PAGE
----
Oil Futures Drop as Fears for Economic Troubles Take Over – 08 July 2020

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Besides this, the OECD acknowledged the risk of a second wave of the coronavirus. The organization foresees that if there’s not a second wave the OECD countries real GDP will contract by 7.5 percent this year, while if there is a second wave the economy of the OECD countries will contract by 9.3 percent.

Yesterday oil futures markets dropped in light of a possible slower decline of world oil production and the fact that U.S. crude oil inventories increased, contradicting the analysts’ expectations.

In its recently released Short-Term Energy Outlook report, the U.S. Energy Information Administration reported that it expects domestic oil production to decrease by 600,000 barrels per day, which is a slower decline than the previously forecasted.

Crude OilThe organization also revised up its oil price forecasts for this year, as they envisage that the West Texas Intermediate crude oil prices will be at $37.55 per barrel this year, which is higher than their June forecast, and that the Brent crude oil prices will be at $40.50 per barrel. According to this data, the WTI crude oil barrel will have an average price of $45.70 in 2021, while the Brent oil crude will cost $49.70.

Regarding the oil demand, the organization expects it to recover by the end of 2021, going up to 101.1 million barrels per day in the fourth quarter of 2021.

The U.S. crude oil stockpiles figures were also released. The American Petroleum Institute claims that crude inventories increased by around 2.048 million barrels last week.

West Texas crude oil futures dropped 0.02 percent during yesterday’s session, closing it at the 40.62 level. Conversely, Brent oil futures decreased by 0.05 percent, closing the session at the 43.08 level.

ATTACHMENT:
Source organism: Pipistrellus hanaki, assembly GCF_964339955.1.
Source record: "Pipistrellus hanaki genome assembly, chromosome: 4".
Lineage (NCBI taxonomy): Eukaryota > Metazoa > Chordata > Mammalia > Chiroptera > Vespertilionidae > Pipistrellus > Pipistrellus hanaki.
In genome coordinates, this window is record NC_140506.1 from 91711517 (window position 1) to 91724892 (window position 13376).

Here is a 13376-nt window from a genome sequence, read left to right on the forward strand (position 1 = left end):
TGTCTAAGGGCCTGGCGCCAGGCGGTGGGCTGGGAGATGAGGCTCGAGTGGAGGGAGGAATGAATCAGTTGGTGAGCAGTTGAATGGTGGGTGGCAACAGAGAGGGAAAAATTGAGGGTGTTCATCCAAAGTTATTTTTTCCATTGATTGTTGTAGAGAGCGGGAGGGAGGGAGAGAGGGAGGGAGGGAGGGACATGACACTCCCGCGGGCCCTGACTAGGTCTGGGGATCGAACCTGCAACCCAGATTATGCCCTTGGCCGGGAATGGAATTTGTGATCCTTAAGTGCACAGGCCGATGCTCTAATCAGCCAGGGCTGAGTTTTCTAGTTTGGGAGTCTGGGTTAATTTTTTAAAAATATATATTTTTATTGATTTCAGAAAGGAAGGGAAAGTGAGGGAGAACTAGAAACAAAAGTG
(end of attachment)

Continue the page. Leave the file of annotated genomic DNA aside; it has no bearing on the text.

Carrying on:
The coronavirus outbreak continues advancing around the world, infecting around 11,954,944 individuals and killing 546,720. The United States leads with 3,097,084 confirmed cases, as well as a death toll of 133,972, followed by Brazil, India and Russia. Countries like Israel and the United States are reporting a peak in infections, which increases the fears for a second wave of the virus.

The World Health Organization Director, Tedros Adhanom Ghebreyesus said that the world has not reached the peak of the pandemic yet, rather the outbreak is accelerating.

“In reality, some countries have made significant progress in reducing the number of deaths, while in other countries, theirs are still on the rise,” he explained during a video conference.

The Organization for Economic Co-operation and Development recently released a report saying that the unemployment rate went down by 8.4 percent on the OECD countries, going down from April’s figure which stood at 8.5 percent. Claiming that the current jobs crisis is worse than the one the world suffered in 2008, the organization warned against a potential “full-blown social crisis” that could be avoided if the government continues supporting the population.

“Macroeconomic policies must remain supportive through the crisis to minimize the risk of a prolonged slump and a lost generation of young people whose labor market prospects are durably harmed,” commented the OECD Secretary-General Angel Gurria.

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Besides this, the OECD acknowledged the risk of a second wave of the coronavirus. The organization foresees that if there’s not a second wave the OECD countries real GDP will contract by 7.5 percent this year, while if there is a second wave the economy of the OECD countries will contract by 9.3 percent.

Stock markets broke its gaining streak yesterday. The Dow Jones industrial average went down by 1.51 percent, closing at the 25,890.18 level. Conversely, the S&P 500 contracted by 1.08 percent, closing at the 3,145.32 level, while the Nasdaq 100 contracted 0.75 percent, closing the session at the 10,524.01 level.

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